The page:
Tips for Planning Wedding Flowers
When planning your wedding flowers you must consider them to be the bride’s arrangements, reflecting the spirit of her life's happiest day. From bouquets to decorations and wedding reception flowers, many brides are clueless about which one of them to select. Flowers should be chosen according to the bride and groom preferences, color of the bride and bridesmaids' dresses, church and reception places, and sticking to the decoration theme, if any. Another point to consider is the season because most floral varieties are easily found year-round, but seasonal flowers are cheaper and easier to find. Fresh flowers are the most viable option when it comes to planning the wedding day, but a few brides prefer dried flowers or artificial ones made of silk. Having an overall perspective of the flowers available throughout the different seasons of the year may help to save money on flowers and yet allow you to select the most appropriate flowers for the big day.
Wedding Flowers can be classified into Spring, Summer, Autumn, Winter and Anytime categories. Spring Wedding Flowers to choose from are tulips, violets, greenery, fern, pansies, peonies, ivy, daffodils, lilacs, lilies and lily of the valley, dogwoods, irises, forsythia branches, hyacinth, larkspur, sweet peas, apple or cherry blossoms. For summer, the seasonal Wedding Flowers are daisies, roses, dahlias, zinnias, asters, iris, larkspur, Shasta, stock, calla lilies, delphinium, geraniums, hydrangeas, sunflower, sweet William, greenery, beech leaves, ferns, meadowsweet, stock, goldenrod, Jacobs ladder and Queen Anne's Lace. During the fall, most wedding arrangements include both flowers and foliage but not necessary. The mix of these elements is always a decision of the bride who can choose from a single flower theme to combined floral arrangements with or without specific foliage any time of the year.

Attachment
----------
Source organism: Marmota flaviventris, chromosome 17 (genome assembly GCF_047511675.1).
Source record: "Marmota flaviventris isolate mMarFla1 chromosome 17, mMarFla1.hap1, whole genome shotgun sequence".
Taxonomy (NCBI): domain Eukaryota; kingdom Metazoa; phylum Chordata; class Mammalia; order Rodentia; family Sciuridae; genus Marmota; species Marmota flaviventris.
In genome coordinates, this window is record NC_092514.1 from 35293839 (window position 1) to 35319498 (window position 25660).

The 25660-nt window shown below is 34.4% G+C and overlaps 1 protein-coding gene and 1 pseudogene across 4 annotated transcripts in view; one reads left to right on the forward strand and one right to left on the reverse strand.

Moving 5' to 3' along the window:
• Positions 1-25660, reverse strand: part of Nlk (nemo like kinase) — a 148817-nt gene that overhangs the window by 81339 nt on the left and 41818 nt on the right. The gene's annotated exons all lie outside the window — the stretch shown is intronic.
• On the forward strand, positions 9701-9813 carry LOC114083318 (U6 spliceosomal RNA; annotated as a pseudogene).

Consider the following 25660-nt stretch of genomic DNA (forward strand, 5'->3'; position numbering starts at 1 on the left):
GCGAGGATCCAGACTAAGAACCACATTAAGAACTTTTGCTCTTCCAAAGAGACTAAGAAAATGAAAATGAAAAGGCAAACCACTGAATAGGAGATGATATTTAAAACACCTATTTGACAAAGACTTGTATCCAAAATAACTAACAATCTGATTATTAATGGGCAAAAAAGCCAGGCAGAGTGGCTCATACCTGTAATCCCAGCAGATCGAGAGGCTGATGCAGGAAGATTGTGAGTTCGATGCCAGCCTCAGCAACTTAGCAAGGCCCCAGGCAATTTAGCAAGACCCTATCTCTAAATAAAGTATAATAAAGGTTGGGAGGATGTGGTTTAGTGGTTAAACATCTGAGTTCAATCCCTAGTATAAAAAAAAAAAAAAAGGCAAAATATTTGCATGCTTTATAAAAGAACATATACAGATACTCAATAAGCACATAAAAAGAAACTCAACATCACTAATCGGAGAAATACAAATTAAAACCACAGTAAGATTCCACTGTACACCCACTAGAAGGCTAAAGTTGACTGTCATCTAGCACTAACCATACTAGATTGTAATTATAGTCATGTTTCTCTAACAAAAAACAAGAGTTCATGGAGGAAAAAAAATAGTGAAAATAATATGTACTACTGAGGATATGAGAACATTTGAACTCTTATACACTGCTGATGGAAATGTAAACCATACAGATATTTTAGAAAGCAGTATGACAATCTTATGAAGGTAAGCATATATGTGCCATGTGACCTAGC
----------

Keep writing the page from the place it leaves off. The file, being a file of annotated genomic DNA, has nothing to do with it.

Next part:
In Autumn, Wedding flowers include asters, dried hydrangeas, roses, zinnias, statice, marigolds, chrysanthemums and gerbera daisies while the most commonly used foliage are autumn leaves, yarrow, rosemary and rosehip. Wedding Flowers for winter include the classic poinsettias, as well as orchids, amaryllis, camellias, jasmine and forget-me-nots in addition to accents of pine, ivy, fem, spruce and rhododendron leaves, so there is no need for dried or artificial flowers as many brides still believe. Apart from the flowers already mentioned, there are some others available anytime when brides seek fresh flowers, including a variety of carnations and roses, besides of gardenias, baby’s breath, snapdragons, stephanotis and ivy mainly used in wedding bouquets. Wedding flowers are part of your special day, but can take a large portion of the wedding budget if not planned in advance. However, their importance should not be underestimated because they are symbol of joyful celebration, prosperity and fertility contributing to the atmosphere of love joining the bride and groom’s lives together.